If you don’t know exercise-movement can be helpful for arthritis, you may be more likely to rely on medications. Medications are not without side effects. Podiatrists who manage arthritis of the feet, and orthopedic specialists who manage arthritic joints throughout the body, will use anti-inflammatory medicines such as ibuprofen or other anti-inflammatory drugs by mouth, cortisone and other joint injections, or topical medicines that can be rubbed onto the area to act locally to help alleviate symptoms in hopes of having you move more freely. Perhaps with proper exercise-movement of your arthritic joint(s), medications can be reduced. They may still be needed depending on your individual situation – talk to your doctor.
Exercise-movement of an arthritic joint can:
- reduce joint pain
- improve quality of life
- potentially reduce the progression of joint damage (3)
It does this by:
- Improving the nerve signal to the muscles that move the arthritic joint. This allows for better stability and control of the joint whether you are aware of it or not.
- Improving the structures around the joint that hold it together, such as ligaments.
- Benefitting the structures inside the joint, including the cartilage.
- General improving your sense of well-being.
- Improving your overall health & improving joint health, in general. (4)
Joint movement has a rehabilitative effect because we are designed to move. Most people are aware of movement for rehab after a heart attack or joint surgery. In the old days, if you had a heart attack, it was advised that you “take it easy.” Now there are cardiac rehab programs that use exercise to help people recover after experiencing many heart problems. Exercise is medicine.
Types of Exercise Movements for Arthritis
This depends on the joint involved. For the joints of the feet and legs it is usually best to start with non-weight bearing movements.
Endurance activity and arthritis – Researchers looking at the benefits of using a stationary bike for knee arthritis found that biking participants had reduced pain, stiffness and increased ability to walk after only 3 months of cycling. Some of you may be thinking, “only 3 months?” This is not a long time for not only the health of your joints, but your body as a whole.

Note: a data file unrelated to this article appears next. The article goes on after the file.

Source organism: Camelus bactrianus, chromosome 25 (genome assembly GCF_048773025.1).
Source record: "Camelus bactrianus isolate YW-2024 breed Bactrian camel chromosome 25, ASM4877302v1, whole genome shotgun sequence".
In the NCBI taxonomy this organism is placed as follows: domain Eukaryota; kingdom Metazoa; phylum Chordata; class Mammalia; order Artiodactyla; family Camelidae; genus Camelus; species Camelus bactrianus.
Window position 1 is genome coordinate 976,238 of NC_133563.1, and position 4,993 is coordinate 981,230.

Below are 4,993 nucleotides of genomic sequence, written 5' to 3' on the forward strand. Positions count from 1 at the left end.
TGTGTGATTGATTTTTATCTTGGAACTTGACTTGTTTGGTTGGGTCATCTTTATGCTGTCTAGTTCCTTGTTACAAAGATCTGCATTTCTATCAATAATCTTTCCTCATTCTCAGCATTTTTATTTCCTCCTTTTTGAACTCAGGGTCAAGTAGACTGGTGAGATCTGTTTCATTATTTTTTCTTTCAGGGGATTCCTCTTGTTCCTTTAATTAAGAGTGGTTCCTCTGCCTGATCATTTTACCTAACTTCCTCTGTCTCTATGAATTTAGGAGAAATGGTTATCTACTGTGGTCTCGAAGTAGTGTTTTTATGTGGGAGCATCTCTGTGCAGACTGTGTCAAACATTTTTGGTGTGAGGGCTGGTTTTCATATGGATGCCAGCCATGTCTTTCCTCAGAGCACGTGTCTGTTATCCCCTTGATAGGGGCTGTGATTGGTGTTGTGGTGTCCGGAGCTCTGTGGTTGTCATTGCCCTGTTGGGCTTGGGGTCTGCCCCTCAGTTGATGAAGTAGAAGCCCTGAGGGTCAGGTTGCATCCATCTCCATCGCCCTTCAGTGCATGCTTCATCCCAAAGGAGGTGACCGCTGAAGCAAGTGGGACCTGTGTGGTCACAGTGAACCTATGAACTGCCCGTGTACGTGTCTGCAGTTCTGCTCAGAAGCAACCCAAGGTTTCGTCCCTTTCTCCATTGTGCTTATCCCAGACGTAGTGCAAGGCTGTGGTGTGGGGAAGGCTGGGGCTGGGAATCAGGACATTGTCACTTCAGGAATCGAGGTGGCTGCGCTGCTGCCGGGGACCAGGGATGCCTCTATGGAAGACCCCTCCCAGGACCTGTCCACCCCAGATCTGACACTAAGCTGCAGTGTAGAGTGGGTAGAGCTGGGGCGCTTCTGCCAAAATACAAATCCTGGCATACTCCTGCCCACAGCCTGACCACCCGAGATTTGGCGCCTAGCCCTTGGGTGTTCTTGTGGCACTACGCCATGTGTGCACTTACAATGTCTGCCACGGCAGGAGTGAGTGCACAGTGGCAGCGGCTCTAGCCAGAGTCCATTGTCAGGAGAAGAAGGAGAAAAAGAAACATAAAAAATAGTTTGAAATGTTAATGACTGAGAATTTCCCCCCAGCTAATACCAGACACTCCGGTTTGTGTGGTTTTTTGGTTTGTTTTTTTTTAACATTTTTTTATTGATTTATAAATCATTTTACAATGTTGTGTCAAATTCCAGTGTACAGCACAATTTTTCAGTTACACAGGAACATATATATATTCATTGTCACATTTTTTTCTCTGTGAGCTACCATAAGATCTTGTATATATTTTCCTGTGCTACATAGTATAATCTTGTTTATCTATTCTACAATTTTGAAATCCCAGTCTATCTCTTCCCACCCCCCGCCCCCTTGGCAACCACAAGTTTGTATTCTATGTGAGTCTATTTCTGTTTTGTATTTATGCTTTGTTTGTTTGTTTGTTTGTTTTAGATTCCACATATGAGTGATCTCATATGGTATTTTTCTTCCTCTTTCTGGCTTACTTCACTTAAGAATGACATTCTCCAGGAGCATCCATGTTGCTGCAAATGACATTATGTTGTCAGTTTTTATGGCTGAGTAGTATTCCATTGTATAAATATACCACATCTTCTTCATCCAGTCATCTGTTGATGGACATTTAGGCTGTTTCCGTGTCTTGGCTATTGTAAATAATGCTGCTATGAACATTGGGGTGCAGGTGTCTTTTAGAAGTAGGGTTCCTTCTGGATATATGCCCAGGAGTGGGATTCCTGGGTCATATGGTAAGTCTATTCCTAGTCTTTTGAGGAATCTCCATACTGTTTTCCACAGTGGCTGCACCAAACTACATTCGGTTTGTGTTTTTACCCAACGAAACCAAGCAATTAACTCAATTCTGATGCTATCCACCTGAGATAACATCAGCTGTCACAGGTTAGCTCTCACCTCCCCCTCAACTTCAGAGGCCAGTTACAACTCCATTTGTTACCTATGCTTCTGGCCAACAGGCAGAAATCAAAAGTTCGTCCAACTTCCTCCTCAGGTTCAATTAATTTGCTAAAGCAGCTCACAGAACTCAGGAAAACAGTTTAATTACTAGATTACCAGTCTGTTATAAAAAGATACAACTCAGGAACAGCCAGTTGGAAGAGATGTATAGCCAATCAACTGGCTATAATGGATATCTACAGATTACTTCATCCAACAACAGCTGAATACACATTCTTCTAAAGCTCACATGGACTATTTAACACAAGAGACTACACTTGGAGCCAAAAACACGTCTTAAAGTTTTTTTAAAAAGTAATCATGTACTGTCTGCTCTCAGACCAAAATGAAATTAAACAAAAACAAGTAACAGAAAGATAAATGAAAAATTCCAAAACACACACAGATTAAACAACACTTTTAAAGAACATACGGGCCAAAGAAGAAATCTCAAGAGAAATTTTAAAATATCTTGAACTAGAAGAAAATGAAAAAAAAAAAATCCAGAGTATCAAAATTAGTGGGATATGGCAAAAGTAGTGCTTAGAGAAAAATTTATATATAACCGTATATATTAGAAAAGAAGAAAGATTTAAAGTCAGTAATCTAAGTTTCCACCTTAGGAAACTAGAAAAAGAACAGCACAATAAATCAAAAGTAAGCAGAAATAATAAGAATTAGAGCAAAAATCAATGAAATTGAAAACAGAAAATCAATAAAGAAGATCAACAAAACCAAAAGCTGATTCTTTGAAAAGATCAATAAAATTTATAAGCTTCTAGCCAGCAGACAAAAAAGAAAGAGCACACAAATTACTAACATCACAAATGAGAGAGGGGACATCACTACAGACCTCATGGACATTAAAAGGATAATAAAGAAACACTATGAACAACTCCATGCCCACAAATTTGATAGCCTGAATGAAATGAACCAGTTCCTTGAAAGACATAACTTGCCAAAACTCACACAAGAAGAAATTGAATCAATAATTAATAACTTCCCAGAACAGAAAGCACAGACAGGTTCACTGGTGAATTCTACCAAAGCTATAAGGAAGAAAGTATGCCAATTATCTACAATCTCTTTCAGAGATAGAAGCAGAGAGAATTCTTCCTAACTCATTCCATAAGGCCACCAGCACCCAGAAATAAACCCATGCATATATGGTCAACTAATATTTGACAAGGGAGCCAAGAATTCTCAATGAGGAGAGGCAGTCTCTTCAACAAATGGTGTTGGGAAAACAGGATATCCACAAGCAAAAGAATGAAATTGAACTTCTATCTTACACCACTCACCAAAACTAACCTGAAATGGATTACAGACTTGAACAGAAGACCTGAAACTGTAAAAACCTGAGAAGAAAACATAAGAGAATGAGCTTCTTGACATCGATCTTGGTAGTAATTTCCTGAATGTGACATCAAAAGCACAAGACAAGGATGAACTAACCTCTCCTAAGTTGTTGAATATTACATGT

For those who may be a bit intimidated by using a regular bicycle, stationary bikes are a great alternative. Recumbent bikes are best if you are older or have low back discomfort. You should incorporate some form of cardiovascular exercise into your life. And I don’t mean walking on a treadmill or riding a bike for an hour a day. For many of you, that would be counter-productive whether you have arthritis, or not. You will benefit from just 20 minutes of endurance activity, or even better – 10 minutes at a time 2-3 times per day. It has been shown repeatedly that short episodes of activity throughout the day are better than one long episode. As we get older this becomes more relevant since the body often doesn’t tolerate prolonged activity. If you become sedentary as you age your risk of disease will rise, including your risk of prediabetes and eventual diabetes.
Resistance activity and arthritis – Aging inactive adults undergo an increased steady loss of muscle mass each decade. This especially begins after 40 years of age and is accompanied by a slowing metabolism and increased body fat. So what do you do about it? Answer: Keep moving and lift weights (or do some form of resistance movement). Yes, I said it, “lift weights!” The positive results of weight training exercise are well-known although most people do not take advantage of these health benefits. It has been shown that just ten weeks of resistance weight lifting training increased muscle weight by 1.4 kg, increased resting metabolism by 7%, and reduced fat weight by 1.8 kg. Resistance weight lifting exercise is medicine.
The benefits of resistance training also include improved:
- Neuromuscular control
- Walking speed
- Functional independence
- Cognitive abilities – otherwise known as “brainpower,” or ability to think
- Self-esteem – kind of follows along as a natural outcome of the other benefits. But don’t get too cocky, you’ll end up hurting yourself 🙂
Resistance training may assist in stopping prediabetes and preventing or managing type 2 diabetes by:
- Decreasing inflammation producing abdominal fat – “beer belly” mid-body fat
- Lowering HbA1C
- Increasing the amount of glucose transporter type 4 – helps insulin pull blood sugar out of the bloodstream